‘…by stressing that the Sabbath was made for humankind and not humankind for the Sabbath (Mark 2:27) Jesus gives an indication as to its true meaning. That is, he places it against the universal horizon of God's intent that it benefit all creation and not just Israel’ (Elwell, 1996). What I want to highlight here is that the sabbath, as part of the law, was meant to benefit humans, not harm them.

How does this relate to immigration in America?  It goes to the use of the law as moral justification for tearing families apart. If American Christians look to the Bible for their guidance on how to interpret laws, what they will find is Jesus demonstrating an interpretation of Jewish law that promotes human good. I don’t think anyone, Christian or non-Christian, could watch this video and think that putting family members on opposite sides of a wall is good (Unitedwestand, 2013).

I also want to explore this passage from an historical perspective. Professor Bart Ehrman, an expert in the New Testament, points to this passage as one that scholars think very likely goes back to the historical Jesus. His argument is very compelling: this passage actually makes more sense in Aramaic than it does in the Greek translation.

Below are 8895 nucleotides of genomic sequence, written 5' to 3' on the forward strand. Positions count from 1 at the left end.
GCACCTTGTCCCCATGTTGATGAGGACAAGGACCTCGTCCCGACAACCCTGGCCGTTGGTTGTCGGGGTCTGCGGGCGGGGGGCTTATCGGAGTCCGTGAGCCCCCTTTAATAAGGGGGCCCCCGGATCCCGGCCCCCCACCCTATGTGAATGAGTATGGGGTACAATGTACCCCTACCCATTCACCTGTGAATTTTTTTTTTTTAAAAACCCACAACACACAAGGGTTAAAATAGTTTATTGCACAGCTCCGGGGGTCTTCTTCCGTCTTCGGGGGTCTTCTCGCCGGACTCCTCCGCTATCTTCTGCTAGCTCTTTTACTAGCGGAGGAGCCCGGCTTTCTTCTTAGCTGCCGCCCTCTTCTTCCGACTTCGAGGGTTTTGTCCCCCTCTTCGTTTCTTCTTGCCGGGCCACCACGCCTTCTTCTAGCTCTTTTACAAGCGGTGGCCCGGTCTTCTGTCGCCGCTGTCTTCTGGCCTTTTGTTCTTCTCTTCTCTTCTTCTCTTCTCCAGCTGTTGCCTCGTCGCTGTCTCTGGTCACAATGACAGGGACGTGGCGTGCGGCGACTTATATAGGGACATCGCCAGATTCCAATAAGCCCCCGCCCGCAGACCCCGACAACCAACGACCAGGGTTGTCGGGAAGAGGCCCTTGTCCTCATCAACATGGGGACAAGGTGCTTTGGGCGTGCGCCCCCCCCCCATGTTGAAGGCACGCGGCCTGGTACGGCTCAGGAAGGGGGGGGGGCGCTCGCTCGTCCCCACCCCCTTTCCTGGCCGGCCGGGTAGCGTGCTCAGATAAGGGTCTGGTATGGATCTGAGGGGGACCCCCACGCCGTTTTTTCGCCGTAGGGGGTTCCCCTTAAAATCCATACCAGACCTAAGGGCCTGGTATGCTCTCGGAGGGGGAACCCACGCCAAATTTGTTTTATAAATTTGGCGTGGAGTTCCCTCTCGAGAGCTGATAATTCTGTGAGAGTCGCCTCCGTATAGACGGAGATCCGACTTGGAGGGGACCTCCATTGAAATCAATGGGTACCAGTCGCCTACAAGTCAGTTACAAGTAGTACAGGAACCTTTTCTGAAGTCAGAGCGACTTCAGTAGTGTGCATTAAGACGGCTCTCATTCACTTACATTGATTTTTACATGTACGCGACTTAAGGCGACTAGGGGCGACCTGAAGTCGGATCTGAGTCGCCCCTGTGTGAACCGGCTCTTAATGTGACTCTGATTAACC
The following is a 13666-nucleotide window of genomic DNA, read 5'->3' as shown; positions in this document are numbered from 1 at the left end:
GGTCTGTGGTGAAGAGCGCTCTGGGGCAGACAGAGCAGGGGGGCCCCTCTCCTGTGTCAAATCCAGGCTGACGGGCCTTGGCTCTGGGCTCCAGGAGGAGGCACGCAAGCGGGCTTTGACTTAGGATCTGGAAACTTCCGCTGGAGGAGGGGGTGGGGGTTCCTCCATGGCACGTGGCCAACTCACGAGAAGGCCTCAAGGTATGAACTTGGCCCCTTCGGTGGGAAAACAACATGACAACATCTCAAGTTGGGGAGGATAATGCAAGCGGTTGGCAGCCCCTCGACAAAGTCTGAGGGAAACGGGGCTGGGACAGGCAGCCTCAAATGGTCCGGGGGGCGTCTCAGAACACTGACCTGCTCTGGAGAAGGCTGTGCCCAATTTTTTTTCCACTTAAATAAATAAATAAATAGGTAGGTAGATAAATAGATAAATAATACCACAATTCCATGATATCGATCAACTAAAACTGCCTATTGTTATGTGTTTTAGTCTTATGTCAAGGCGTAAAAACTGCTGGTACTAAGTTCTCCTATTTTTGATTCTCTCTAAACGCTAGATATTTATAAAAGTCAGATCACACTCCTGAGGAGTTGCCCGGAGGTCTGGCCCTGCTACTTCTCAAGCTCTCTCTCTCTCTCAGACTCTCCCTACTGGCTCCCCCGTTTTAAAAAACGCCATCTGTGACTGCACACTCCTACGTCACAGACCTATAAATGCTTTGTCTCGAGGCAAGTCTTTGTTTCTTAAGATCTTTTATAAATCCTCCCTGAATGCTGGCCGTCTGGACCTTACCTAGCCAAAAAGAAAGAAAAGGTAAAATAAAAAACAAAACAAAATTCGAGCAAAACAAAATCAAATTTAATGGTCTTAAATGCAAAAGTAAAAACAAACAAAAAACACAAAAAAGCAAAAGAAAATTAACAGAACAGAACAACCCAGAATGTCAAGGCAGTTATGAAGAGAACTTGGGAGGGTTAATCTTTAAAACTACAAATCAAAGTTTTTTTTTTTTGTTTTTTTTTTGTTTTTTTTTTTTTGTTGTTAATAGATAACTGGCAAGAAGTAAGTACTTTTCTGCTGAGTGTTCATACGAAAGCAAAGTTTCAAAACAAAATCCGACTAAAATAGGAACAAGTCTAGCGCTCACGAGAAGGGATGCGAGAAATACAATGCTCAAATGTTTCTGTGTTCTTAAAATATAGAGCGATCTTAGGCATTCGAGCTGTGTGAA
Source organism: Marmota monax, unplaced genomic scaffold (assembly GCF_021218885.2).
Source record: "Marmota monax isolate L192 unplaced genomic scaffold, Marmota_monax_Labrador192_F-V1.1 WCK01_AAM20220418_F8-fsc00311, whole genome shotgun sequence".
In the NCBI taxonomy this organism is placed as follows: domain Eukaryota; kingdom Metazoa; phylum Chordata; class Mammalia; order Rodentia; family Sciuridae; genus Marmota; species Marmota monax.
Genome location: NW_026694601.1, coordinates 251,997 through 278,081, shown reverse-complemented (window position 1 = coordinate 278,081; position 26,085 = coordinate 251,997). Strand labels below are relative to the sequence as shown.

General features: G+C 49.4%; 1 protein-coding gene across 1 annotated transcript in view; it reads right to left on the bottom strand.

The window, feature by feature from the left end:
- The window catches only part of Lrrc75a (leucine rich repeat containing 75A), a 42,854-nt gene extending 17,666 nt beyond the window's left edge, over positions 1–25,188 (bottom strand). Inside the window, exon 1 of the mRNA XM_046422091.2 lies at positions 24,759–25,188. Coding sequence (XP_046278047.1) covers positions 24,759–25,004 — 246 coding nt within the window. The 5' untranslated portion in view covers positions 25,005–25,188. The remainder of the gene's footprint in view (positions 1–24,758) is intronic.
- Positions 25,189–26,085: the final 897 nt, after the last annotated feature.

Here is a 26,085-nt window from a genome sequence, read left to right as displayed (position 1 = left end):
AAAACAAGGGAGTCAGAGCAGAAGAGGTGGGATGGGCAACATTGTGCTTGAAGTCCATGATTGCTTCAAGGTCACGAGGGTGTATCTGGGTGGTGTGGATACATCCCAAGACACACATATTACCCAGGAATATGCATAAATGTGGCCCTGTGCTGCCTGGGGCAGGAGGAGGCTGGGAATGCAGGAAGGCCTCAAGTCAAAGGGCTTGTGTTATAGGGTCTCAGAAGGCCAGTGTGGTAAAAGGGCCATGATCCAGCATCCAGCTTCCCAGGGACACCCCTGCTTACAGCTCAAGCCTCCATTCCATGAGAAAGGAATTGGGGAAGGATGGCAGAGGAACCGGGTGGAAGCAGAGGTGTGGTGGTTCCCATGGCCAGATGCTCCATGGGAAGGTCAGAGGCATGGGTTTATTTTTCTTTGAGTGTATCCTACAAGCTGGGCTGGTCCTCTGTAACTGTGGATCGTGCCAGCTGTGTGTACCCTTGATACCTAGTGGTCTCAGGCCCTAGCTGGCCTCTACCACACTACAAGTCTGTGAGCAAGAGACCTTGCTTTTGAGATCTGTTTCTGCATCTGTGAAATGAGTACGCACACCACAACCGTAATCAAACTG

“The sabbath was made for people, not people for the sabbath. Therefore, the son of man is lord even of the sabbath.”  Ehrman (2012) points out the confusing inclusion of ‘therefore’ which means ‘as a consequence’ or ‘as a result’ (Random House, 2010). He writes, ‘I sometimes tell my students that when they see the word therefore in a passage, they should ask, what is the therefore there for?’ (p. 89). The problem is solved by translating this passage back into the language of Jesus: Aramaic. Aramaic uses the same word, barnash, to mean both “man/human” and “son of man.” We can re-write the passage to get closer its original version: “The sabbath was made for barnash, not barnash for the sabbath. Therefore, barnash is lord even of the sabbath.” 

The ‘therefore’ now makes more sense.  Humans are lord of the sabbath because it was created for them; humans were not created to be slaves to the law. This interpretation puts the moral responsibility on humans to interpret the law in life-affirming ways.